Depending on the context in which it is used, non-determinism can mean different things. One definition is having multiple possible traces through the state space of a system. Another definition is having multiple possible transitions for a certain event, for a certain state. Different communities also use different definitions, and some communities only use one of the definitions, and use a different name to refer to the other concept.
One cause of non-determinism is that multiple events are enabled, leading to multiple possible transitions. In other words, there are multiple possible traces through the state space. During the lesson on synchronizing events, we already encountered this form of non-determinism, as transitions for the
consume events could be performed in arbitrary order.
Another cause of non-determinism is the presence of multiple outgoing edges of a single location for the same event. This can lead to multiple possible transitions for a that event, for a single state. For instance, consider the following CIF specification:
automaton coin: event toss, land, pick_up; location hand: initial; edge toss goto air; location air: edge land goto ground; location ground: edge pick_up goto hand; end automaton outcome: location unknown: initial; edge coin.land goto heads; // First way to land. edge coin.land goto tails; // Second way to land. location heads: edge coin.pick_up goto unknown; location tails: edge coin.pick_up goto unknown; end
coin automaton represents a single coin. Initially, it is in the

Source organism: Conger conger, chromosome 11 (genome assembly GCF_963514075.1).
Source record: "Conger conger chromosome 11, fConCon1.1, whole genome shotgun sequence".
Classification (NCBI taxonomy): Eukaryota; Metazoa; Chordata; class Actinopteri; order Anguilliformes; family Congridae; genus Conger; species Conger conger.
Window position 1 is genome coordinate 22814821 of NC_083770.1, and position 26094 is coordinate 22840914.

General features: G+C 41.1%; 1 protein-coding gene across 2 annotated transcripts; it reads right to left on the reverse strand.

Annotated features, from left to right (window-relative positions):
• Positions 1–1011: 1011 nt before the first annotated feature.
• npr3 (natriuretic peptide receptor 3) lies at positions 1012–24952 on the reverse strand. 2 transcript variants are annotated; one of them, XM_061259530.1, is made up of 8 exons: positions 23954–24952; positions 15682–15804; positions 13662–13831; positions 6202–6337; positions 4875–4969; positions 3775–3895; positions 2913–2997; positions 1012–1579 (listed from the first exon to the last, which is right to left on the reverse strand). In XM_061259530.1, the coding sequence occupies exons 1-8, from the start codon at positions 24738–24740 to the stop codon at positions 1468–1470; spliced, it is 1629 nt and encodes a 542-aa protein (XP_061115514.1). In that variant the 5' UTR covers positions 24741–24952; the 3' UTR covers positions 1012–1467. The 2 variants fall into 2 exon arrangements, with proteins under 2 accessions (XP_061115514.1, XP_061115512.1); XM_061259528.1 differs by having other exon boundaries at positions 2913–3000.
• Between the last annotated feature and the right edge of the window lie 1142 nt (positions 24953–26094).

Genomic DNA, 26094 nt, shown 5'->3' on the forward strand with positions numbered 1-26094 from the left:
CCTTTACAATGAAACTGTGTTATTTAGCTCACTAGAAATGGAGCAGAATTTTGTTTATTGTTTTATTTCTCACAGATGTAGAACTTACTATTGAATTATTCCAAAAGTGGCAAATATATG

hand of a person. That person can
toss the coin up into the
air, eventually causing it to fall and
land on the
ground. It can be picked up (event
pick_up), causing it to once again be in the
hand of a person.
outcome automaton registers the outcome of the coin toss. Initially, the outcome is
unknown. Whenever the coin is tossed, it lands (event
land from automaton
coin) on the ground with either the
tails side up. The
unknown location of the
outcome automaton has two edges for the same event. This leads to two possible transitions, one to the
heads location, and one to the
tails location. This is a non-deterministic choice, as the model does not specify which transition is chosen, or even which choice is more likely.
In both the
tails locations, the coin can be picked up again, making the outcome
unknown. The coin can be tossed again and again, repeating the behavior forever. The following figure shows the state space of this specification:
The states are labeled with the first letters of the current locations of the two automata.